Hill said that Patriot Front has about 70 active members nationwide and a few small clusters scattered across Texas are responsible for most of the flyers. Most Patriot Front members, not including Rousseau, wear masks when demonstrating or posting neo-Nazi flyers and use pseudonyms online. When contacted by an Observer reporter seeking comment, Rousseau hung up as soon as she identified herself.
In one of the few instances in which people posting the neo-Nazi flyers were caught red-handed, Texas State police — with the help of student witnesses — detained five white, nonstudent men who admitted on December 3 to posting about “30-40 flyers” and two banners on campus, as well as several other posters at a San Marcos apartment complex, according to a police report.
Some of the flyers, which included the Patriot Front website, targeted Texas State student Rudy Martinez, the author of a controversial column about race in the student newspaper. The posters included Martinez’s face, name, phone number and employer’s contact information, a tactic known as “doxxing,” and encouraged people to contact him and his employer.
Police detained, questioned and released the men with a criminal trespass warning. University spokesperson Matt Flores said he doesn’t know if officers “were aware” the posters “referenced a Texas State student,” but that the police department “typically issues criminal trespass warnings to individuals who are caught for the first time violating university policies.”
Texas State has refused to name the men, citing a school policy to not identify individuals cited with a warning. The university redacted the men’s names from a release of public information to the Observer and is seeking a ruling from the attorney general to keep them private. The Observer has challenged the appeal.
Tafari Robertson, a public relations senior and activist at Texas State, likened the refusal to identify or charge the men to protecting the hate groups. Rebecca Bell-Metereau, a Texas State English professor, echoed that sentiment. “It seems that for the safety and security of students on the Texas State campus, we deserve to know the names of individuals who are … posting intimidating hate speech on our campus,” she told the Observer.
At the University of North Texas (UNT), officers struggled with how to balance campus safety and free-speech protections.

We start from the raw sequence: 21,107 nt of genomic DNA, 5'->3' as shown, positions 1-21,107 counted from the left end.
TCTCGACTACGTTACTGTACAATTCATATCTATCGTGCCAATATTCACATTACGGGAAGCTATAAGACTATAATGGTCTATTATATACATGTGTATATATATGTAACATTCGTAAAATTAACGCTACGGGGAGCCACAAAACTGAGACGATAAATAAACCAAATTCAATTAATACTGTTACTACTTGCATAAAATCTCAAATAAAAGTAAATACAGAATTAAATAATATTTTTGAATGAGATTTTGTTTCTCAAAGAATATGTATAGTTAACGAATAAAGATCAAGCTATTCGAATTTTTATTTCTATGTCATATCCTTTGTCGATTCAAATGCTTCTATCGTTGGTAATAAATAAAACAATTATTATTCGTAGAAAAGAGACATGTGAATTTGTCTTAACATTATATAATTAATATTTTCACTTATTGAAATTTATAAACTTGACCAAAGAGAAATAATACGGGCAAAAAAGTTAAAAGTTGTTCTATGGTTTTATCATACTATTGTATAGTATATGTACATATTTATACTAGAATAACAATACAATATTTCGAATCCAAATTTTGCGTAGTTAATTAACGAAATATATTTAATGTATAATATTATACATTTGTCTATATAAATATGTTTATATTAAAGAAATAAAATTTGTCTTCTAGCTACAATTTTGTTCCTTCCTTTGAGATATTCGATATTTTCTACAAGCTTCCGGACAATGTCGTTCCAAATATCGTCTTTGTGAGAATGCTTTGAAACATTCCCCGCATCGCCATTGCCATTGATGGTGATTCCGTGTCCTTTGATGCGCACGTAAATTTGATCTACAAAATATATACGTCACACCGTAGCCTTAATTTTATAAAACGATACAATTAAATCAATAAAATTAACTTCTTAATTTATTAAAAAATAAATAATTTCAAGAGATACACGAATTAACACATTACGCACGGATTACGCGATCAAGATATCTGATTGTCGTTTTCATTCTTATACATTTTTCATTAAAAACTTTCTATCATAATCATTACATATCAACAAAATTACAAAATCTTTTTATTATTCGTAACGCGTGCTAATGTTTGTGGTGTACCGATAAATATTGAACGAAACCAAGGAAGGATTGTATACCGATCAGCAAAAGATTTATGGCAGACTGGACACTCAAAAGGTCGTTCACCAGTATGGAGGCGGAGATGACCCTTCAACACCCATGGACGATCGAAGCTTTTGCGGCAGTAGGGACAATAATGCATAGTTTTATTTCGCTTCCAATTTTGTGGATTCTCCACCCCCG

“We’ve now been out to Wooten [Hall] three times in two days for the same group’s posters being put up on bulletin boards,” UNT Patrol Supervisor Lieutenant Jeremy Polk wrote in a January 2017 email obtained by the Observer. Polk instructed officers not to respond to similar reports unless “there is something threatening” and that “public boards are free speech protected.”
Other schools in Dallas seemed to take a more proactive approach. The University of Texas at Dallas (UTD) deployed an officer to investigate members of the hate groups that were seen posting what police internally called “white supremacists flyers” on campus in surveillance footage. In an internal email, the investigator identified Brett Sanders, an American Vanguard member from Frisco, as one of the men in the surveillance footage, noting that “the header on his [Facebook] profile page is ‘SMASH CULTURAL MARXISM’ and his profile photo is of himself in a red ‘Trump’ hat, and he is kissing some type of automatic weapon.” UTD police then circulated a memo alerting officers in the area to be on the lookout for Sanders, while noting that it wasn’t immediately clear if he had committed a crime.
Similarly, Southern Methodist University publicly released surveillance video of five men who hung a white supremacist banner on campus, inviting the Dallas community to help identify the perpetrators. That investigation remains open.
In October, Lieutenant Governor Dan Patrick ordered senators during the interim to “ascertain any restrictions on Freedom of Speech rights that Texas students face in expressing their views on campus” and “recommend policy changes that protect First Amendment rights and enhance the free speech environment on campus.” Responding to Patrick’s call, the Senate Committee on State Affairs is set to hold a hearing on free speech at Texas State. The agenda for the Wednesday meeting notes in bolded letters that “Public testimony will be limited to 2 minutes.”